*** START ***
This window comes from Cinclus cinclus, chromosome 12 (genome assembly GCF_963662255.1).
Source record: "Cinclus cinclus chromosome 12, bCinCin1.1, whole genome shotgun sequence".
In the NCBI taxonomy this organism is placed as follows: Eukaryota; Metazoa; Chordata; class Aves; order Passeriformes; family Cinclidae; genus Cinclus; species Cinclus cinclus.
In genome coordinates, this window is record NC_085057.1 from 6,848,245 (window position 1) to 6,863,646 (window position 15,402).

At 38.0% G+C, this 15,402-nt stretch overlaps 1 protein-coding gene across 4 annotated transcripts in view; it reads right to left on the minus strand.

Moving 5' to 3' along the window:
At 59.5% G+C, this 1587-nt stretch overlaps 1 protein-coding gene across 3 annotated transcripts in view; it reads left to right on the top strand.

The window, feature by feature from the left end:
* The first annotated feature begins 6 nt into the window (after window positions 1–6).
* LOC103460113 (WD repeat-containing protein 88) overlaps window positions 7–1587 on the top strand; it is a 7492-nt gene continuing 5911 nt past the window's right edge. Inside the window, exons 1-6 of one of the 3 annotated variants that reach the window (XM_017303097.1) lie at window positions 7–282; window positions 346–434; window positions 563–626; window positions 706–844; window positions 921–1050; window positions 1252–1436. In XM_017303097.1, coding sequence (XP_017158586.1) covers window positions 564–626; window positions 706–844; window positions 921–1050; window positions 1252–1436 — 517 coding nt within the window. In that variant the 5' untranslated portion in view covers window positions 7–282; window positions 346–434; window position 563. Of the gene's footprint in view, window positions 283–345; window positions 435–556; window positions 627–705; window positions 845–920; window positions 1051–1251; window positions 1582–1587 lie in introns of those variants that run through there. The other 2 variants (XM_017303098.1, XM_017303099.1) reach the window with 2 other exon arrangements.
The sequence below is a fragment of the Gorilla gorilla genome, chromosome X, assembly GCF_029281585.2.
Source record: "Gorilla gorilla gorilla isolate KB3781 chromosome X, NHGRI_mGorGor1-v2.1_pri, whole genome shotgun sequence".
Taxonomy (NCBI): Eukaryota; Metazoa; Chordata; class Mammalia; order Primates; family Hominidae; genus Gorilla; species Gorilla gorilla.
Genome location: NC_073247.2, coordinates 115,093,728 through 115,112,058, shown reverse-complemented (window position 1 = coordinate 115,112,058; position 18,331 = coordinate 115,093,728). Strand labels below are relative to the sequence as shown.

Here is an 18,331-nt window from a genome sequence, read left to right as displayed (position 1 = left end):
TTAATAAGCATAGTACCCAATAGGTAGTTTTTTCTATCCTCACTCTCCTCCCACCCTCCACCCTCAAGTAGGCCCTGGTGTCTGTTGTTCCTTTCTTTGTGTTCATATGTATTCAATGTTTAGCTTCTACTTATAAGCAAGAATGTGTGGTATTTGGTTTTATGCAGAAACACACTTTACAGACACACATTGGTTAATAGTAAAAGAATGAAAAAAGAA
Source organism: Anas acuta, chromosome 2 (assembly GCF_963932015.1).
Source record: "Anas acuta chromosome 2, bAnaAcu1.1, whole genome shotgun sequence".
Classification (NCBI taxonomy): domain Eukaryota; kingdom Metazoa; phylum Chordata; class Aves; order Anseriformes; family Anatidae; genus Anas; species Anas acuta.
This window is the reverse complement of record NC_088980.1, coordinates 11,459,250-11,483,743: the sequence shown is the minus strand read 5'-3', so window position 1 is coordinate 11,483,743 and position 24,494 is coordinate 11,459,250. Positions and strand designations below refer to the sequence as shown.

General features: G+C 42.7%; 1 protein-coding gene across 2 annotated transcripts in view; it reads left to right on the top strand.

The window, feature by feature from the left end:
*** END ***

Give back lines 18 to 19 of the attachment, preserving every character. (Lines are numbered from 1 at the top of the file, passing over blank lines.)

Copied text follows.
Source record: "Anas acuta chromosome 2, bAnaAcu1.1, whole genome shotgun sequence".
Classification (NCBI taxonomy): domain Eukaryota; kingdom Metazoa; phylum Chordata; class Aves; order Anseriformes; family Anatidae; genus Anas; species Anas acuta.